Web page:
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Jason Ogaard: Surveillance vs. civil liberties comes in the techno-age

In the past 20 years or so that I've been paying attention to technology, the things we can do have grown by leaps and bounds.

The computer I used at home through middle school didn't have a hard drive, we booted the computer via a floppy disk (that was actually floppy) and ran programs via a second disk. Today, my watch has hundreds of times the computer power of that computer.

Today our lives have gone digital. No one has a Rolodex for keeping phone numbers; those are stored in our phones and backed up on The Cloud. The most common thing I write on paper is my signature on receipts.

When everything was on paper, it was a lot of work to comb through someone's life. You would have to go through their garbage, follow them around to see what sorts of activities they are up to. Today, social networks do all of that work for investigators. Facebook and Foursquare let you check in everywhere you go. Facebook and Twitter let you share your thoughts with the world. Facebook and Instagram let you share your photos with the world. Pinterest lets you save interesting ideas. There are more, but I think you get the point.

If you have a Google account that you stay signed into, then Google has a record of every search you've ever made on All of these sites save your history. Your history is useful for two reasons; 1.) Google can learn from your history and show you more relevant results to you, and 2.) These sites can serve ads that are better targeted to you. Serving ads more relevant to you is more valuable to them because you're more likely to click on the ads, generating them revenue.

The downside to all of this history is that it makes it rather easy for investigators to find out everything about you. All they have to do is request the data from Facebook or Google or Foursquare. During the past few weeks, you may have heard a lot about a program used by the National Security Agency (NSA) called PRISM. On Sept. 11, 2007, President George W. Bush signed the Protect America Act. Part of that act allowed the NSA to start a domestic surveillance program that eventually became PRISM.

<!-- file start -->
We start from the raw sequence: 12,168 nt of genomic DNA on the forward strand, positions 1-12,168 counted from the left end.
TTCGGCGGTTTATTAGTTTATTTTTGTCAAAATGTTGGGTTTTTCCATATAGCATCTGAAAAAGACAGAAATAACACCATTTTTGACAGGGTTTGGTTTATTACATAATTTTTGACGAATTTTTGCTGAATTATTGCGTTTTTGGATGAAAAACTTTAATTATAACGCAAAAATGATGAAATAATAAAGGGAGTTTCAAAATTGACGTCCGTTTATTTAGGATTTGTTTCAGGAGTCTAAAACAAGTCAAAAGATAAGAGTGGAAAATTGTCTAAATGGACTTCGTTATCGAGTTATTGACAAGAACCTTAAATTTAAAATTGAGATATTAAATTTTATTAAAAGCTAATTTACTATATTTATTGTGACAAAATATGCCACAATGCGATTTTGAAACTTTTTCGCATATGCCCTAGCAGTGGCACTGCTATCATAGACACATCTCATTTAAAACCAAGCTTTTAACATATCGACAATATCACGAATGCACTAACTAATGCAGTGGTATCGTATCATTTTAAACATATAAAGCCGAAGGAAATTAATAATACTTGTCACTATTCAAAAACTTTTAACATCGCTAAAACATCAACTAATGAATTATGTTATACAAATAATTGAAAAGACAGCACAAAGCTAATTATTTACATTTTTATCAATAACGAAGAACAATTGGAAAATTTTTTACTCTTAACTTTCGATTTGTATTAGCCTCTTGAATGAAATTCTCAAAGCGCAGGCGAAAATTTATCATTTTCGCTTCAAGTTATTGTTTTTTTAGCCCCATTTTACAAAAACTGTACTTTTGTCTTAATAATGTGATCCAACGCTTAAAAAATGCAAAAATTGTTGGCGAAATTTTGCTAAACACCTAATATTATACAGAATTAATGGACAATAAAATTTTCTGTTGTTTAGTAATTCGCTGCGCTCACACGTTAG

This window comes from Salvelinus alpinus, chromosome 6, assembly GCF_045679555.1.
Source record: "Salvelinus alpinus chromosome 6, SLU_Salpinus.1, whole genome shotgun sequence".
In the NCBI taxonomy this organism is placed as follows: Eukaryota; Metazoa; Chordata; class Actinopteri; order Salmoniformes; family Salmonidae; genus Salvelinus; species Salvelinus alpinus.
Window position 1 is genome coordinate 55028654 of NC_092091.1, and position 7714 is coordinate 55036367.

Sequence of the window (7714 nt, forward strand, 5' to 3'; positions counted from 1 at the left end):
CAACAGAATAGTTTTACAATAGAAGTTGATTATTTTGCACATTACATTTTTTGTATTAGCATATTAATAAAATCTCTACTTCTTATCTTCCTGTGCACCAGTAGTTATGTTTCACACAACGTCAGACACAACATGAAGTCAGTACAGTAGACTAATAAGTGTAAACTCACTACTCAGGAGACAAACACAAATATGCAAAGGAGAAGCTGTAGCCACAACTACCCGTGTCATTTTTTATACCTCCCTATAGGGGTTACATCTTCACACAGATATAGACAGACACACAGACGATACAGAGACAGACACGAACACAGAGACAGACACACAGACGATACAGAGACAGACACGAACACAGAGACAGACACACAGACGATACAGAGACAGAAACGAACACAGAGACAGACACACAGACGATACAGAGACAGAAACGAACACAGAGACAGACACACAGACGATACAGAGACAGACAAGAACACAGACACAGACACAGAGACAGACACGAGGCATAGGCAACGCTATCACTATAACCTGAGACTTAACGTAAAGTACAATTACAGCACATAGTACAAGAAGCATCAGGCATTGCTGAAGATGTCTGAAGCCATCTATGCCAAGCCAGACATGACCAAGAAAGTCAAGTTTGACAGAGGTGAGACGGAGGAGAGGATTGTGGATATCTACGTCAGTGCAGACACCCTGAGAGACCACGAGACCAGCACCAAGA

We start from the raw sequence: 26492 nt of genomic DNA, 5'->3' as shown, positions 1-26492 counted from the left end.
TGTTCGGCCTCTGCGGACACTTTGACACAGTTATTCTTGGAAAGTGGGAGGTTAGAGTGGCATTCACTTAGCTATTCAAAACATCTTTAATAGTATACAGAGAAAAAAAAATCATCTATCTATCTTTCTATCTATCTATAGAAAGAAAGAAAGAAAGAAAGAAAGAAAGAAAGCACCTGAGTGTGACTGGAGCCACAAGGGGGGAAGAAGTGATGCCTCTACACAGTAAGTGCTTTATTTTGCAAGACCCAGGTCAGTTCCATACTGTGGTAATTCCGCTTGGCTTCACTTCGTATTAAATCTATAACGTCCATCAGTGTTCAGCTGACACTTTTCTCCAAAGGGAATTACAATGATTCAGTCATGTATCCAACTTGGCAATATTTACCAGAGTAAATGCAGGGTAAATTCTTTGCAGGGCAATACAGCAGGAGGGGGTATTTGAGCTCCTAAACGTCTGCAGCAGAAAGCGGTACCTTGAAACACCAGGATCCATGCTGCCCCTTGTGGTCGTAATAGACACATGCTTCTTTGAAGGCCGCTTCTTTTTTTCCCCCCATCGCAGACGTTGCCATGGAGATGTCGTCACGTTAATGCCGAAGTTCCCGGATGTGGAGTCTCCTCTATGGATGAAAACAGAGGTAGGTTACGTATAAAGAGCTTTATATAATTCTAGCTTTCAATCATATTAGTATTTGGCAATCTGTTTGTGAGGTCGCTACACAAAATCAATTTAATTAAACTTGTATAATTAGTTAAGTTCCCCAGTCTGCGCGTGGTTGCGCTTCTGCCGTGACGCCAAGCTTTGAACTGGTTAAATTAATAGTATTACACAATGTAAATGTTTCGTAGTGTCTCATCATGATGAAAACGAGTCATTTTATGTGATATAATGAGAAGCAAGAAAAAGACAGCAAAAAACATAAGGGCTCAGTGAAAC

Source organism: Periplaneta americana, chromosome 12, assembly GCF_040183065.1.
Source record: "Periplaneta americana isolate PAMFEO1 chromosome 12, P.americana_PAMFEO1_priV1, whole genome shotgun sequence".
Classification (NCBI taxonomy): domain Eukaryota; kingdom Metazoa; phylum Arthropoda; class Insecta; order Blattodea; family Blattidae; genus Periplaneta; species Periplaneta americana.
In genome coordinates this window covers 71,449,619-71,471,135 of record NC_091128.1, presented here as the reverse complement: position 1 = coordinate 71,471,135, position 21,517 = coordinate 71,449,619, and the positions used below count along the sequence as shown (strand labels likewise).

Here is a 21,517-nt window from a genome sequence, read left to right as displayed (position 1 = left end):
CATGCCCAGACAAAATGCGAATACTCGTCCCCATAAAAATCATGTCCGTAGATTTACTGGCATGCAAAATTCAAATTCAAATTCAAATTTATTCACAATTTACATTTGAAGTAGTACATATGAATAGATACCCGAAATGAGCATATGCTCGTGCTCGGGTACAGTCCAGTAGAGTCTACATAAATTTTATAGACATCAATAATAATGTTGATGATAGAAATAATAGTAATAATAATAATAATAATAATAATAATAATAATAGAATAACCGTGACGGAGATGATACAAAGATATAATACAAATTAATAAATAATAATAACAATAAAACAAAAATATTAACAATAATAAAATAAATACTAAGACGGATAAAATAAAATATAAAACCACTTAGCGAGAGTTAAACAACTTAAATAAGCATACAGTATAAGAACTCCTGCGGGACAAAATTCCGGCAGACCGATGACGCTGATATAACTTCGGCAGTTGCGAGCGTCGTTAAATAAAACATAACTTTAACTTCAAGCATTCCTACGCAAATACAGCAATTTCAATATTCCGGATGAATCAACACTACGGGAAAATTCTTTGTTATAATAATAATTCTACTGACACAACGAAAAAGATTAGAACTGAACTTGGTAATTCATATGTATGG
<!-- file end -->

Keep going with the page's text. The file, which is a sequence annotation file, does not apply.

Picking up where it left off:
You may have also heard the name Edward Snowden in the recent weeks. Snowden is the person that leaked the details of PRISM to the world. The purpose of PRISM is to identify people that are national security threats and stop them before they commit acts of terror around the world. A side effect is that the NSA has logs of everything you do on the Internet. Using secure modes of transmission (https) won't help you because the NSA has the cooperation of Google, Facebook and Foursquare. Furthering the issue is that PRISM is operated under the governance of the U.S. Foreign Intelligence Surveillance Court (FISC). The FISC is a secret court, so if the NSA did overstep its bounds and act unconstitutionally, we would never know about it.

A lot of people are understandably upset about PRISM. A program such as PRISM could let a government go down a slippery slope of jailing citizens simply for dissention. A program like PRISM also possibly violates the Fourth Amendment to the Constitution. The U.S. government's response to critics is that PRISM has been useful in stopping attacks, stating that PRISM has contributed in at least 90 percent of the cases in which the U.S. was able to prevent a potential attack.

I think it's great that we have a government looking out for the well-being of its citizens. Obviously, in the wake of the Boston bombings, we know that even with programs like PRISM, they won't catch everything. So, I'm not sure PRISM is worth the encroachment on our civil liberties.

To paraphrase Benjamin Franklin: Those that would sacrifice liberty for security deserve neither.